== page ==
Facebook’s Libra has powerful backing but Europe sees a threat
Interview 2/4 with blockchain.com head of research
In spite of Facebook’s Libra enjoying powerful backing from some of the biggest global companies, European countries like France and Germany see it as a threat. What do the experts think?
“I think that’s operating from a place of fear with just too much risk aversion in mind and not enough of an understanding about the real problems that cryptocurrency can address”
Garrick Hileman, Head of Research at Blockchain tells The Sociable that in his opinion, the outright ban of Facebook’s Libra in countries like Germany and France could prove regressive for an emerging financial system.
“That is too far. That’s preventing the innovation and the competition that Libra offers to the traditional financial system from even getting off the ground. The right approach in Europe, and I think in many markets, is not to block but to manage the rollout in a way that is safe for users and our society,” he says.
Facebook´s Libra Association counts powerful members like Mastercard, Visa, Uber, Spotify, and Vodafone, an indication that awareness regarding blockchain is rising among corporates and governments. Hileman thinks it represents a sea change in terms of a major enterprise.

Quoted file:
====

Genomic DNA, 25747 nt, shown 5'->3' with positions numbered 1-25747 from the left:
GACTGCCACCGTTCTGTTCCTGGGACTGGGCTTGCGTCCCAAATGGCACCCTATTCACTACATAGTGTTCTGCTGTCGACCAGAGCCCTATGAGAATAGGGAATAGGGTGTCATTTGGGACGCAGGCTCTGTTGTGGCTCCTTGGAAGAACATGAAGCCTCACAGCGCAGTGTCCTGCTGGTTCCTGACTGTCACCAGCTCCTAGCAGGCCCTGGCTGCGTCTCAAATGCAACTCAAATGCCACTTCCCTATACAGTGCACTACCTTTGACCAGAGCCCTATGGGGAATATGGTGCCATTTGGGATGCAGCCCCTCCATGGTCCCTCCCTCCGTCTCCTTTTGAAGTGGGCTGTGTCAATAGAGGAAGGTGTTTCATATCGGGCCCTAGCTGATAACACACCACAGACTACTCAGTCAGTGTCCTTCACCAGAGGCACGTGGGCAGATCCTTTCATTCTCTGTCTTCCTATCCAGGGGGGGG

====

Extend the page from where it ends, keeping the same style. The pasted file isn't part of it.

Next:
“Not just Facebook, but its partners Visa, Mastercard, PayPal, Uber, and Lyft endorsing a cryptocurrency platform is a major stamp of approval and legitimization of blockchain technology and its capacity to operate on the scale of these companies,” he says.
Yet, apart from resistance from Europe, Libra has also been called a global payments system ‘controlled by a small and exclusive club of private firms.’
Hileman is sympathetic to regulators who are concerned about the destabilizing effects of cryptocurrencies, which he agrees are a competitive financial product.
“In my opinion, no one who is thinking clearly, should want to see a financial crisis occur because of some kind of panic that a competing financial product brings, destabilizing society,” he says.
“The right approach in Europe, and I think in many markets, is not to block but to manage the rollout in a way that is safe for users and our society”
However, he believes the rollout of Libra can be accomplished through a number of steps without resorting to a complete ban.
“I think that’s operating from a place of fear with just too much risk aversion in mind and not enough of an understanding about the real problems that cryptocurrency can address,” he envisages.
Many business organizations and government organizations today strive to imbibe blockchain in their business. Still, while cryptocurrencies promise big changes to the traditional financial systems, there are government organizations that see it as a threat.
Should Libra, being owned by Facebook and backed by powerful companies, encourage such government organizations or further strengthen their sense of foreboding? Hileman believes in the former.
“Not just Facebook, but its partners Visa, Mastercard, PayPal, Uber, and Lyft endorsing a cryptocurrency platform is a major stamp of approval and legitimization of blockchain technology”
“We’re talking about billions of users. Facebook would not launch a technology that it did not think could scale to the billions of users it has today,” he says.
“It’s a huge vote of confidence in blockchain technology, that will force companies and governments to start thinking about where they invest their resources and IT budgets.”